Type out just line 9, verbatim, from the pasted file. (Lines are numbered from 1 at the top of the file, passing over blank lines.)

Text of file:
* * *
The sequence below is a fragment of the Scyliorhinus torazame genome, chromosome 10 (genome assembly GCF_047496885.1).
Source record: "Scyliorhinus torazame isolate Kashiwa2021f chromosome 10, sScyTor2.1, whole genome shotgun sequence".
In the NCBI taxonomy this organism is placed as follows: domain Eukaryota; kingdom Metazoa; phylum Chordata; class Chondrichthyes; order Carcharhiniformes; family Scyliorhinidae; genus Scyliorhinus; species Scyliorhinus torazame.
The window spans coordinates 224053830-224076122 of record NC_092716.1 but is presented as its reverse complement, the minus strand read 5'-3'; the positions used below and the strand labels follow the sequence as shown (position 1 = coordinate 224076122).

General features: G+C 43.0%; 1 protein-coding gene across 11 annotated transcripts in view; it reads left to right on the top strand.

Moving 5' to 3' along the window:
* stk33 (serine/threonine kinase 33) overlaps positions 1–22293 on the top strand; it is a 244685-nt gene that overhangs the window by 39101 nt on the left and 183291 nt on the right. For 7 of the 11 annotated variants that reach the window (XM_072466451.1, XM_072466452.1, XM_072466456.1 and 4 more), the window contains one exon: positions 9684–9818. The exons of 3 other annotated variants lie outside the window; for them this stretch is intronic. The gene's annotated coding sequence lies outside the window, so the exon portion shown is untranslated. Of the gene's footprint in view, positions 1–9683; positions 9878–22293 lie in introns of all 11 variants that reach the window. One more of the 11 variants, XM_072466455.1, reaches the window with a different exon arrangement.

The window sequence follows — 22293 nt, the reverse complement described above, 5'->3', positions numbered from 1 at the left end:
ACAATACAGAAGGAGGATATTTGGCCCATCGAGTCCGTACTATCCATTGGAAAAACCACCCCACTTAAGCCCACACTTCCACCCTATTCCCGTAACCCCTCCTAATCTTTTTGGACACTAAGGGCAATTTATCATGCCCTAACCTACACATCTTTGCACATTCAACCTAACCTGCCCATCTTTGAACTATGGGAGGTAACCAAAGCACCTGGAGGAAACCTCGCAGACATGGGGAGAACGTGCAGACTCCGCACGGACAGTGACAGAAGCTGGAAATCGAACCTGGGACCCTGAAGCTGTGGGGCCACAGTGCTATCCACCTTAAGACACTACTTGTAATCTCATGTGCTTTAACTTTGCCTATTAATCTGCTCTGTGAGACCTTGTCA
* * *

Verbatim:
ACAATACAGAAGGAGGATATTTGGCCCATCGAGTCCGTACTATCCATTGGAAAAACCACCCCACTTAAGCCCACACTTCCACCCTATTCCCGTAACCCCTCCTAATCTTTTTGGACACTAAGGGCAATTTATCATGCCCTAACCTACACATCTTTGCACATTCAACCTAACCTGCCCATCTTTGAACTATGGGAGGTAACCAAAGCACCTGGAGGAAACCTCGCAGACATGGGGAGAACGTGCAGACTCCGCACGGACAGTGACAGAAGCTGGAAATCGAACCTGGGACCCTGAAGCTGTGGGGCCACAGTGCTATCCACCTTAAGACACTACTTGTAATCTCATGTGCTTTAACTTTGCCTATTAATCTGCTCTGTGAGACCTTGTCA